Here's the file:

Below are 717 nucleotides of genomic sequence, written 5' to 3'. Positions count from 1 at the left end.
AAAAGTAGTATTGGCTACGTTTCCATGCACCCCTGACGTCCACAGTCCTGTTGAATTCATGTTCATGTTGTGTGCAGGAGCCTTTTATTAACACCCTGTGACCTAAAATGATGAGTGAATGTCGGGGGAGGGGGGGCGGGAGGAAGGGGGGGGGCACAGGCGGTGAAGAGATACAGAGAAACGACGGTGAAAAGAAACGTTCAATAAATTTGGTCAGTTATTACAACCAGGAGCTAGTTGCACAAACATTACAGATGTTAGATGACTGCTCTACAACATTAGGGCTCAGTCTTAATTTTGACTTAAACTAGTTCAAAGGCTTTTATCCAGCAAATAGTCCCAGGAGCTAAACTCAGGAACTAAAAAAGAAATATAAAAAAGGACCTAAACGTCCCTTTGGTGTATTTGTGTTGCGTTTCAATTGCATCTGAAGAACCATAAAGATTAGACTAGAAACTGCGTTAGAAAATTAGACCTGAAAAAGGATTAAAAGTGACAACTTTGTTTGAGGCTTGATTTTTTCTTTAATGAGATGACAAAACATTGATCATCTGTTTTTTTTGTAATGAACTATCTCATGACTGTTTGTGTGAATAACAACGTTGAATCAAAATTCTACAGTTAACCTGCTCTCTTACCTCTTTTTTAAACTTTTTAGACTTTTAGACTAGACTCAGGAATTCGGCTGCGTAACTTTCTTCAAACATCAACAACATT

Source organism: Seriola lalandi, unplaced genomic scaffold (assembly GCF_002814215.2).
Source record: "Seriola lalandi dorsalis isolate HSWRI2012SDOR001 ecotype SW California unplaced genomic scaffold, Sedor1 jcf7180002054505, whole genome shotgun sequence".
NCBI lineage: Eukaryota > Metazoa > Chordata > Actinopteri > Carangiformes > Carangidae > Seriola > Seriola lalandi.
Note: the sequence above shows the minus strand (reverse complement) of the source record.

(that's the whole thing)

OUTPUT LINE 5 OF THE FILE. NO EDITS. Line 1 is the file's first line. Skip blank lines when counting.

NCBI lineage: Eukaryota > Metazoa > Chordata > Actinopteri > Carangiformes > Carangidae > Seriola > Seriola lalandi.